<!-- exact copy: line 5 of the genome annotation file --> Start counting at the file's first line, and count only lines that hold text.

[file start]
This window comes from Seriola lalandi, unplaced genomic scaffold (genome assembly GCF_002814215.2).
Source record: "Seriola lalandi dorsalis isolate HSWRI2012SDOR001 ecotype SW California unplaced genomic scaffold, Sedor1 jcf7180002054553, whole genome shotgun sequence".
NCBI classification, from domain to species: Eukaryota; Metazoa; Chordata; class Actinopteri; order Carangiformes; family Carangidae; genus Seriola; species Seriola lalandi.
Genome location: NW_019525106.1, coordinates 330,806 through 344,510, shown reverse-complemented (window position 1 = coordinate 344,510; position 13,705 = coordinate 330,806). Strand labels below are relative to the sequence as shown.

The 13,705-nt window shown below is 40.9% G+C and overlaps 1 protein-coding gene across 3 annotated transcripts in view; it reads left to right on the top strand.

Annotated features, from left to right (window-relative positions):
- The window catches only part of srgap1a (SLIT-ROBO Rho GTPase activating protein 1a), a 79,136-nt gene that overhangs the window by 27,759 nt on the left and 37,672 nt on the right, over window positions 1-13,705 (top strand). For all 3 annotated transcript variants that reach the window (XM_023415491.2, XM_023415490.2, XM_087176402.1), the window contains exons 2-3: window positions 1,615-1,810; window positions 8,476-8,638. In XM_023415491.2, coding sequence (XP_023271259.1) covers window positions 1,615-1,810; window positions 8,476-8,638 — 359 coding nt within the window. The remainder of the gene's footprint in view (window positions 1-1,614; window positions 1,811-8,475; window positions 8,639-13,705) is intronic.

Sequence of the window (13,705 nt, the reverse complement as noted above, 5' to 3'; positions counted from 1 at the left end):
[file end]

The 13,705-nt window shown below is 40.9% G+C and overlaps 1 protein-coding gene across 3 annotated transcripts in view; it reads left to right on the top strand.